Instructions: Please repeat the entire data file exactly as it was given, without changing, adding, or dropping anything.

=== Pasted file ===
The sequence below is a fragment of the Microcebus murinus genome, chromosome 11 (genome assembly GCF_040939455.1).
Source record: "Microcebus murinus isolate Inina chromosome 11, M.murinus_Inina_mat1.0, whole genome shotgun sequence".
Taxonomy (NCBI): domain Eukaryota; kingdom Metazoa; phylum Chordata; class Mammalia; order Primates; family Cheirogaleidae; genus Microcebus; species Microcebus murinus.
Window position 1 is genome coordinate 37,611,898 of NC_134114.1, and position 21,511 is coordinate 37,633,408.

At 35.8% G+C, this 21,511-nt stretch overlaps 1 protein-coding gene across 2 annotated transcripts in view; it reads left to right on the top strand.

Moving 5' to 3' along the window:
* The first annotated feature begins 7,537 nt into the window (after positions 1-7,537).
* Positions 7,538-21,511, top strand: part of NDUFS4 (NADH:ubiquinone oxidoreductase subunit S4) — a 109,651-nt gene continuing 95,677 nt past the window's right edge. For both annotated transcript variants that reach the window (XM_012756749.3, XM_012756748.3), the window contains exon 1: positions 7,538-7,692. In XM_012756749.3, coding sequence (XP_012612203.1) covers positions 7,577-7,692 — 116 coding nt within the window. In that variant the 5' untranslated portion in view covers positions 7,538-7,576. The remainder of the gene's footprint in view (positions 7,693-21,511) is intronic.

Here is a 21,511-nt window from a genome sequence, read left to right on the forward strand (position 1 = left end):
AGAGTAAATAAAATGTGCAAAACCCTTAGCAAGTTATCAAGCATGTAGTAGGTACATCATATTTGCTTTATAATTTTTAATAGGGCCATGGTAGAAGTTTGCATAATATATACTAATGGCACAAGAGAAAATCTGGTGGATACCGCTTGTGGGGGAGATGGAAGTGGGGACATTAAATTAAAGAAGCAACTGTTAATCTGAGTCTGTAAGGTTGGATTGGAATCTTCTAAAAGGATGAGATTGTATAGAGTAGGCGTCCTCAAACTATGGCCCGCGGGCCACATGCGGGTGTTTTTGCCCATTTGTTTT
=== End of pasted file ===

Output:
The sequence below is a fragment of the Microcebus murinus genome, chromosome 11 (genome assembly GCF_040939455.1).
Source record: "Microcebus murinus isolate Inina chromosome 11, M.murinus_Inina_mat1.0, whole genome shotgun sequence".
Taxonomy (NCBI): domain Eukaryota; kingdom Metazoa; phylum Chordata; class Mammalia; order Primates; family Cheirogaleidae; genus Microcebus; species Microcebus murinus.
Window position 1 is genome coordinate 37,611,898 of NC_134114.1, and position 21,511 is coordinate 37,633,408.

At 35.8% G+C, this 21,511-nt stretch overlaps 1 protein-coding gene across 2 annotated transcripts in view; it reads left to right on the top strand.

Moving 5' to 3' along the window:
* The first annotated feature begins 7,537 nt into the window (after positions 1-7,537).
* Positions 7,538-21,511, top strand: part of NDUFS4 (NADH:ubiquinone oxidoreductase subunit S4) — a 109,651-nt gene continuing 95,677 nt past the window's right edge. For both annotated transcript variants that reach the window (XM_012756749.3, XM_012756748.3), the window contains exon 1: positions 7,538-7,692. In XM_012756749.3, coding sequence (XP_012612203.1) covers positions 7,577-7,692 — 116 coding nt within the window. In that variant the 5' untranslated portion in view covers positions 7,538-7,576. The remainder of the gene's footprint in view (positions 7,693-21,511) is intronic.

Here is a 21,511-nt window from a genome sequence, read left to right on the forward strand (position 1 = left end):
AGAGTAAATAAAATGTGCAAAACCCTTAGCAAGTTATCAAGCATGTAGTAGGTACATCATATTTGCTTTATAATTTTTAATAGGGCCATGGTAGAAGTTTGCATAATATATACTAATGGCACAAGAGAAAATCTGGTGGATACCGCTTGTGGGGGAGATGGAAGTGGGGACATTAAATTAAAGAAGCAACTGTTAATCTGAGTCTGTAAGGTTGGATTGGAATCTTCTAAAAGGATGAGATTGTATAGAGTAGGCGTCCTCAAACTATGGCCCGCGGGCCACATGCGGGTGTTTTTGCCCATTTGTTTT